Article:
That’s not to say that genomic technology hasn’t resulted in some pretty incredible stuff—look at this Moderna vaccine. It’s pretty remarkable, but it’s a targeted thing. It is a piece of drug development. It is innovative, but it has a particular goal.
With respect to common complex disease, I would say that it’s been almost an abject failure. For things like Mendelian disease, though, or identifying the cause of Kabuki syndrome and Miller syndrome and these other really, really rare things, genomic technology has been more successful.
The whole “All of Us” project is couched on increasing diversity, because we know there’s a dearth of diversity in genetic data—we know that the people who have been sequenced so far in America do not reflect the full spectrum of human genetic variation. It’s a clever trick though: it uses the illusion of widespread benefits to public health outcomes in order to include minority populations so companies can understand their intimate historical relationships with natural selection, and then use those genetic mutations to fasttrack the development of expensive pharmaceutical drugs that are out of reach of those populations.
And that’s why that paper was in The New England Journal of Medicine: because I was super critical, but I also spoke about the facts, and that’s the only thing they respect. Sometimes you have to be honest. I don’t think that that paper particularly made me a lot of fans at the federal government, but I also think that we need to be critical. Part of science is correcting the mistakes we make and really thinking about what true equity and inclusion means.
There are many popular genetic origin tracing projects that have made a lot of claims around race, biology, and Indigeneity that are pretty problematic. Do these tracing projects have any scientific value? As a genetic scientist, what do you see as the reason for these types of projects?
There’s a lot to unpack there. There’s some complex shit. We actually just created this new exhibit at the Bishop Museum in Hawaii called “(Re)Generations: Challenging Scientific Racism in Hawaii.” A lot of the subtext and inspiration for connecting genetics to race comes from the early days of, like, the Franz Boas, you know, Indiana Jones bullshit, a.k.a. eugenics. We’ve been thinking about phrenology and all these old forms of science.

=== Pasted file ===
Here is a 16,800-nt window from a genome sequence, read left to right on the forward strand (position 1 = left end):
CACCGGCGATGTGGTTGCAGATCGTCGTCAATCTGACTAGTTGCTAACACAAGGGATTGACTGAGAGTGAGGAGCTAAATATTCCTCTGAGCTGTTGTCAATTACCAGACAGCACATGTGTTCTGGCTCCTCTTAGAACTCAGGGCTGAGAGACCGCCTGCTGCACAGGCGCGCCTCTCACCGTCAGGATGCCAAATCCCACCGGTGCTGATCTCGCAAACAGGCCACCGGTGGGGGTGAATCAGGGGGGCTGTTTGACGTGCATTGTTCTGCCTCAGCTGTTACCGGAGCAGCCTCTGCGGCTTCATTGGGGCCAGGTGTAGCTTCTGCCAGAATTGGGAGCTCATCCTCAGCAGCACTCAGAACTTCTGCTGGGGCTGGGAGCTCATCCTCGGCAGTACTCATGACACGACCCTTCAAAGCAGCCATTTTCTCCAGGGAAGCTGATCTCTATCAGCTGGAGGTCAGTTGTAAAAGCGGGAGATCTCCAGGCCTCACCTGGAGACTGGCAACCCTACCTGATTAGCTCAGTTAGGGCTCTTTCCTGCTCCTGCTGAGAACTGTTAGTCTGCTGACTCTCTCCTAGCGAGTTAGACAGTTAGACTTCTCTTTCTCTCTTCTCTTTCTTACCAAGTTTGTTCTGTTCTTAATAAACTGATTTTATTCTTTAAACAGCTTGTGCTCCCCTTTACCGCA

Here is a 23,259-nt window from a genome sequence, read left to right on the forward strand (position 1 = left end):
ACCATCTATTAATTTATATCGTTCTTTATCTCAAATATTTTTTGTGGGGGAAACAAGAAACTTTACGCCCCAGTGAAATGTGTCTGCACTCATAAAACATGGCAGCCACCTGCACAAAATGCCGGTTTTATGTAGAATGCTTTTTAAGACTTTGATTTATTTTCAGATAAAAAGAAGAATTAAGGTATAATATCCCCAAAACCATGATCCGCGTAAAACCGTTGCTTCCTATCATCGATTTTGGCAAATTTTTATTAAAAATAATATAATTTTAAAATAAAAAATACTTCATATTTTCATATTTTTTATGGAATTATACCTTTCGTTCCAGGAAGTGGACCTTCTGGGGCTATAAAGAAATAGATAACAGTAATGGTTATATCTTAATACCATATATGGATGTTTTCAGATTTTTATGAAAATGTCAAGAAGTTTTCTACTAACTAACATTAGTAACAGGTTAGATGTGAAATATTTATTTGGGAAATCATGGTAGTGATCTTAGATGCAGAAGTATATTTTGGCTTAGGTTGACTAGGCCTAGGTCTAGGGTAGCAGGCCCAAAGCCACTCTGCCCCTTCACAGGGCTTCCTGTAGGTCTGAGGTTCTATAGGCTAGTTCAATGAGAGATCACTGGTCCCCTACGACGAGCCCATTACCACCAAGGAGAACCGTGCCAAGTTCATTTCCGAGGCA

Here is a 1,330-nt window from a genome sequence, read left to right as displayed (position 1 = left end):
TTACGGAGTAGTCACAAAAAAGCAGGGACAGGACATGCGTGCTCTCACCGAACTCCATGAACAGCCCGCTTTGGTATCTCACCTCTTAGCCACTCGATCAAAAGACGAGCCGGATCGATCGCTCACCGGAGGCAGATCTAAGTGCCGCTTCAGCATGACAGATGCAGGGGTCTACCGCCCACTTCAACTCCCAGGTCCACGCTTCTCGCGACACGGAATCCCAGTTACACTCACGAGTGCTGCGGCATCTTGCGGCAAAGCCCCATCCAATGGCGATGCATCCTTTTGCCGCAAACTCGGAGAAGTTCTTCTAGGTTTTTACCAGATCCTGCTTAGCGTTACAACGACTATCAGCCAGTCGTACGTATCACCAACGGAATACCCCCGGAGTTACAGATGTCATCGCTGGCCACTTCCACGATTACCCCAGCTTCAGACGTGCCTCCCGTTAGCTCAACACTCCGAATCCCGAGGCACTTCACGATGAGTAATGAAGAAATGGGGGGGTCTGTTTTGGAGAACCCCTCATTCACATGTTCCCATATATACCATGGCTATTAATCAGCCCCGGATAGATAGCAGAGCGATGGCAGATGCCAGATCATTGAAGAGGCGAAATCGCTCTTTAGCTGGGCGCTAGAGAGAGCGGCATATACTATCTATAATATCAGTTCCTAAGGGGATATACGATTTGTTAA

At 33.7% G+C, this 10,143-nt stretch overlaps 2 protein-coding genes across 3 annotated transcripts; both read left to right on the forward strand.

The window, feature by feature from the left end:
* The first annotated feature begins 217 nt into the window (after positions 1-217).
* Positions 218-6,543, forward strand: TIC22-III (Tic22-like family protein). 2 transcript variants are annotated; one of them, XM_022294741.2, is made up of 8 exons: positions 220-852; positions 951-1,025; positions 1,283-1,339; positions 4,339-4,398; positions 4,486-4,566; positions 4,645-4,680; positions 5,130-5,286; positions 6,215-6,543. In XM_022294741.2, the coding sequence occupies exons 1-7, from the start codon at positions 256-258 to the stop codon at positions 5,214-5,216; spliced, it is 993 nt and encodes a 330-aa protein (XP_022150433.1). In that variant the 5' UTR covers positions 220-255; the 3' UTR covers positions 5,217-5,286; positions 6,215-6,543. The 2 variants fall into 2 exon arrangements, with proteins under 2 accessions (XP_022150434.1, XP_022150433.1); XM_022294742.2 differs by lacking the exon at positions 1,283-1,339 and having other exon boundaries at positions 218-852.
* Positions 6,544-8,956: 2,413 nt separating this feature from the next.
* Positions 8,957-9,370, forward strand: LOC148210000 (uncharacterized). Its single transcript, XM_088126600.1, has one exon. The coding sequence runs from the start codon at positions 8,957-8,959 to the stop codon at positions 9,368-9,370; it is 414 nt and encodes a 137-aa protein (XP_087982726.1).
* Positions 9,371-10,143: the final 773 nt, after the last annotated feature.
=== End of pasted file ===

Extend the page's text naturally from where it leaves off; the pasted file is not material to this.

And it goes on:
I think the problem is we consider ourselves totally separate from our past and say, “Those tools of the past, like phrenology and all of these different ways that you measure a human, you know, we’re independent from that now.” Like: “We would never measure the kinkiness of someone’s hair in that way. We would never associate that with race, racism, and social hierarchy.” Meanwhile, what’s going on in La Jolla or the Bay Area is the same exact thing. But it’s really a lot harder to put your finger on those things, because digital data is not something that you can see or taste or touch in that way. So the new form of eugenics and extraction is invisible.
You also have to know that there’s a certain level of certainty and accuracy with the way we return those results, too. Nothing is 100 percent, in the way that the techniques used to survey the genome vary as well. What 23andMe uses or what National Geographic uses is a very low resolution look at the genome. They use a tiny fraction of the actual variation that you have. And then don’t get me started on the way we create categories, because that’s just biased in itself. Come to Hawaii, where we have the highest percentage of people of mixed ancestry in the United States, and show me who’s Hawaiian—good luck. What characteristic are you going to use? Is it skin color? Because that is exactly the same thing that we were criticizing.
Could you talk about the connection between genetic determinism and disease likelihood, because one of the things that you mentioned in your papers is “just-so” evolutionary explanations. If you get a high likelihood of a disease on 23andMe, are you just doomed forever? What is a just-so evolutionary explanation?